The Montana Department of Public Health and Human Services has chosen a contractor to provide targeted case management to people with developmental disabilities across the state.
DPHHS leaders awarded a 13-month statewide contract to AWARE, a nonprofit based in Anaconda. The contract is for about $2.86 million. As part of it, AWARE will provide case management for about 2,500 people.
“We felt like we were one of the organizations that was best positioned in the state to be able to provide this service,” said Pat Noonan, AWARE’s public policy officer. “So when we were awarded the contract, it reinforced that. We were excited to get it and excited to keep serving these folks in the community.”
The new contract will begin on June 1 and run through June 30, 2019.
“I am very pleased that a new statewide case management contract for individuals with disabilities has been awarded,” said DPHHS Director Sheila Hogan, in a statement. “I know how important this service is to the thousands of Montanans who receive it, and I’m excited to move forward with a contract in place.”
Four contractors – AWARE, Helena Industries, Opportunity Resources of Missoula and Central Montana Medical Center of Lewistown – previously shared case management responsibilities. However, DPHHS announced last year that it would end those contracts, in response to large-scale state budget cuts.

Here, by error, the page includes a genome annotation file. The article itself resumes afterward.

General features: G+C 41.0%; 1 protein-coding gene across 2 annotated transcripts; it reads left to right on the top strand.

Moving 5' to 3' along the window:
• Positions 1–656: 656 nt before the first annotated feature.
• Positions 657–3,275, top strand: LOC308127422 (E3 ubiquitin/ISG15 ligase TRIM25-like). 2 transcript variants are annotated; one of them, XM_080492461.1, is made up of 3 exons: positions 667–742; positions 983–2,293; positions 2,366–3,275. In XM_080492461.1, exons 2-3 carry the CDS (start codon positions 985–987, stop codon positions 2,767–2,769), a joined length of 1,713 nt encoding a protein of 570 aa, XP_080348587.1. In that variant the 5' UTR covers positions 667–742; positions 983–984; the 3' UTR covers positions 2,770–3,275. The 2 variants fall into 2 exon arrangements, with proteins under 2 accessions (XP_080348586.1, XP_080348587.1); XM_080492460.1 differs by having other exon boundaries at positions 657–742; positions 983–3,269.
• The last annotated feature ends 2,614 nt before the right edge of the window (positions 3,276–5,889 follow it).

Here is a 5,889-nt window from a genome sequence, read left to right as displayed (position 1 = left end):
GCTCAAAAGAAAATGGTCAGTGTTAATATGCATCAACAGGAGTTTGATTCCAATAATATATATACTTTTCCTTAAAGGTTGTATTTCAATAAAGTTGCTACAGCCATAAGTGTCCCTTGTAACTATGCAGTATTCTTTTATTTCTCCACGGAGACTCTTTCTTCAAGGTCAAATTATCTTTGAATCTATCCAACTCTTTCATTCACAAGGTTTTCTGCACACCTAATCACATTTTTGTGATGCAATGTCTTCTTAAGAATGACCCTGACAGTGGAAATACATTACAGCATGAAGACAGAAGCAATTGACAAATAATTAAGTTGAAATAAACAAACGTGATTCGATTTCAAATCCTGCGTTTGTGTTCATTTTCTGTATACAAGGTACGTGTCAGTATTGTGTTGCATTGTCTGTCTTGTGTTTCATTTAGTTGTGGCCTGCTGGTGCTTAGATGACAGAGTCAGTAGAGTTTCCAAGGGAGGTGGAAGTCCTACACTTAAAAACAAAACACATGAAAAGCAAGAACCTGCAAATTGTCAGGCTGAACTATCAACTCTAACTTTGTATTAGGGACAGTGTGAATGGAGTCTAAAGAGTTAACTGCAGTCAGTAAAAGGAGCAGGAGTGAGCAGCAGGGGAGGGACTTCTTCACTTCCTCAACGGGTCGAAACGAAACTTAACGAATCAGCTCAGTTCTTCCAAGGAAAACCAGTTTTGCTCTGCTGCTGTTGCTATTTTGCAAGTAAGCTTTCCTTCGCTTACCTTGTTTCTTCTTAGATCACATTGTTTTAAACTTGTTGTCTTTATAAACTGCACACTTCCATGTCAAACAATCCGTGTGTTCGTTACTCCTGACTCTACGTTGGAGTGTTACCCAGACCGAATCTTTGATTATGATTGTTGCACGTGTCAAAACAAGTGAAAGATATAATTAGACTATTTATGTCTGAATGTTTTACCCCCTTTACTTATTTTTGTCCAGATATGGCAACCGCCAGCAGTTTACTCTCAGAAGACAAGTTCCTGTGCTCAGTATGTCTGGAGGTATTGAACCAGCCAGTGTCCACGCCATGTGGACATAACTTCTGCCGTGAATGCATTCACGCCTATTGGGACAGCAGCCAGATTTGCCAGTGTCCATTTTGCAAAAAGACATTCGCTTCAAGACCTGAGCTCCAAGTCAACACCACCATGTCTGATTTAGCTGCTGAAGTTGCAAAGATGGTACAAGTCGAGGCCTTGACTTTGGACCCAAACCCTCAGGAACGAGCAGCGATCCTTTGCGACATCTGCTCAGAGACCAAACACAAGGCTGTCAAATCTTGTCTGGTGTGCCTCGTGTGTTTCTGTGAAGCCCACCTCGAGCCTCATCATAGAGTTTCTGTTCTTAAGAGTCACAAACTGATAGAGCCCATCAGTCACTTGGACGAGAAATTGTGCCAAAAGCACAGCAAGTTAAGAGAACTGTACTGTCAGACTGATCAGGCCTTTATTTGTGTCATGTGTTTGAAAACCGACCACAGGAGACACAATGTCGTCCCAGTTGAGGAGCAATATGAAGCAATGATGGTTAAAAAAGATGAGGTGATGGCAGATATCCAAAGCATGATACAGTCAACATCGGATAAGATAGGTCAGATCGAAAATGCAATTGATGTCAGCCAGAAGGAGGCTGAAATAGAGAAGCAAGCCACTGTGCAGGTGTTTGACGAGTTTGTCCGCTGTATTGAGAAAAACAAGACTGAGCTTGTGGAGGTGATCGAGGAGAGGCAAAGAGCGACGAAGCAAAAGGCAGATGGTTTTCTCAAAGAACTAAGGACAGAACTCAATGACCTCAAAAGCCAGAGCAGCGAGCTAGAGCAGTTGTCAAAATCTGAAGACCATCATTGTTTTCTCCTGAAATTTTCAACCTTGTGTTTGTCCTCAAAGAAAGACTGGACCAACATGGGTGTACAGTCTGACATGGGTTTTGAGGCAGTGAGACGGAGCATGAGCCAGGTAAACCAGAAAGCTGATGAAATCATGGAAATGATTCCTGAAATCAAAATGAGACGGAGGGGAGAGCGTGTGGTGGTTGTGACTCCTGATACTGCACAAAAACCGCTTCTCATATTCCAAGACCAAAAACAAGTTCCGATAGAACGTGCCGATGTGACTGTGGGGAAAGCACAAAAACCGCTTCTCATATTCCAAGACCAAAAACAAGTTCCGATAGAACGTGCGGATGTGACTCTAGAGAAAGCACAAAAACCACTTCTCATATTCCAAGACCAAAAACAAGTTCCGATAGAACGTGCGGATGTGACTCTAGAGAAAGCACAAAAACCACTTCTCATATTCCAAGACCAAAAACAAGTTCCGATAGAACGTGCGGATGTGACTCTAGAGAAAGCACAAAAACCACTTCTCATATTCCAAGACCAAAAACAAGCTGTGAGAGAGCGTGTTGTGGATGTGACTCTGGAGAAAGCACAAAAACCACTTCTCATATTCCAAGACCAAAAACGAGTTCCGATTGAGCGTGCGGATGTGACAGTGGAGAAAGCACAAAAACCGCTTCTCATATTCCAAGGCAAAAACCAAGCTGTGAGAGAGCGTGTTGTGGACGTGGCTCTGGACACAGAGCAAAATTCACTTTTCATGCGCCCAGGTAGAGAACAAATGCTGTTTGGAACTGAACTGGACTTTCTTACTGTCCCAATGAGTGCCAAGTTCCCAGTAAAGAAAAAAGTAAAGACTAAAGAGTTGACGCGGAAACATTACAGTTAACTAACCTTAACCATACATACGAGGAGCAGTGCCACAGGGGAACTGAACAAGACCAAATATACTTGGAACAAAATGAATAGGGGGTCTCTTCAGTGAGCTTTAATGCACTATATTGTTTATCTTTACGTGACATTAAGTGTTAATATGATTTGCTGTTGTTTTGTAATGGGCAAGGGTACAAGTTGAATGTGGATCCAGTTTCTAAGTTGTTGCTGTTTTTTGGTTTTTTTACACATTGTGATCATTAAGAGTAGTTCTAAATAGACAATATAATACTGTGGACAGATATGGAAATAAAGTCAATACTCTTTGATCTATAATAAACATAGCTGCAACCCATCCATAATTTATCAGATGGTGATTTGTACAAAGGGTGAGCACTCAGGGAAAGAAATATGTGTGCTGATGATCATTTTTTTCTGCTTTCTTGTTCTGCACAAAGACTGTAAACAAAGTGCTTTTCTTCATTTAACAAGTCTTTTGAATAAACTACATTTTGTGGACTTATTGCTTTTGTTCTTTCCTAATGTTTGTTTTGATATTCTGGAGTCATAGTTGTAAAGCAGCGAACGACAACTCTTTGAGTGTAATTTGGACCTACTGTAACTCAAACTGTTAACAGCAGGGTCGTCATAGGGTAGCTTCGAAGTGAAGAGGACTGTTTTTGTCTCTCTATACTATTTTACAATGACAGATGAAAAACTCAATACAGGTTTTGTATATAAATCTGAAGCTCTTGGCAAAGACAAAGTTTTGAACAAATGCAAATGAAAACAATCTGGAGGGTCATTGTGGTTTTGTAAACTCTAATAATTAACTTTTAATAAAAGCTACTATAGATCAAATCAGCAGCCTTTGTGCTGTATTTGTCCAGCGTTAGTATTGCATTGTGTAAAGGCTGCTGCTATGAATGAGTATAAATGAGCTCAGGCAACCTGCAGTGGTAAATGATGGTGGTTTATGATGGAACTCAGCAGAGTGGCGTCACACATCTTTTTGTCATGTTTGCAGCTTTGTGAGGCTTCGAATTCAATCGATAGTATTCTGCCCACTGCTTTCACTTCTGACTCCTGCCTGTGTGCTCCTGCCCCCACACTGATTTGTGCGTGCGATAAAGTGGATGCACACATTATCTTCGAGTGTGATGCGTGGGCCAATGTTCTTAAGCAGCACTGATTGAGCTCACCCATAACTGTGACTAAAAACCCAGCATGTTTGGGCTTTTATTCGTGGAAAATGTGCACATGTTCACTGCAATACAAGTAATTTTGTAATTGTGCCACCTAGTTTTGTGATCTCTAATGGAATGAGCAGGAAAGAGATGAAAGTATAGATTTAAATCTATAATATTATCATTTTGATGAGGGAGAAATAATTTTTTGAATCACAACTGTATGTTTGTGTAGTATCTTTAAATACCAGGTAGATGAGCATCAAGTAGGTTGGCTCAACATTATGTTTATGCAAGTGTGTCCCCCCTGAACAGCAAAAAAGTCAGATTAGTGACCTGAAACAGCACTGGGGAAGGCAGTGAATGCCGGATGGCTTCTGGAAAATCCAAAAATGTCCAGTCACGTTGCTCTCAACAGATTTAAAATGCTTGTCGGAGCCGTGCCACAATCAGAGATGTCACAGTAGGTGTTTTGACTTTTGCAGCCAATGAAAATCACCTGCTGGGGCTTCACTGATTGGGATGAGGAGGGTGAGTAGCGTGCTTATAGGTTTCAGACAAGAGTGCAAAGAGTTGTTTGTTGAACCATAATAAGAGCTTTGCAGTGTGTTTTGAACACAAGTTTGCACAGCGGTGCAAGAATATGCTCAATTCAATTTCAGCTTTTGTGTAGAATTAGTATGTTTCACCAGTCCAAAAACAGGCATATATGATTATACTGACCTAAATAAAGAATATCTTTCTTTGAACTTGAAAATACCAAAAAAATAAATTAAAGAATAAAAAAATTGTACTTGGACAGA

Agency leaders initially planned to have state case managers take over the service, but they eventually decided to offer a new contract for a single statewide provider. They say the change will save the state $980,000 by July 2019.
Noonan said AWARE has been through a long period of uncertainty. He said the organization made layoffs after DPHHS announced the end of the previous case management contracts.
“It’s nice to be able to let some people keep their jobs whose jobs were in danger, and be able to seek out new employment,” he said.
AWARE currently has about 12 case managers, after the layoffs. Noonan said they will need a total of about 40 to handle the expanded responsibility. He said most of the new employees will work out of AWARE’s current offices around the state, and that they will work remotely with people far away from those offices.
Noonan said AWARE will be working quickly to get ready for their new caseload.
“It’ll be kind of a whirlwind here from now to June 1,” he said. “We have a lot of clients that will be ported from other providers and from the state, and so we have to get them all signed up while simultaneously hiring between 30 to 40 staff. It’s exciting; it’s also a bit of a hurdle.”
AWARE will not provide case management for about 750 people who receive other Medicaid waiver services through the organization, to avoid any potential conflict of interest. Those people will have case managers through DPHHS.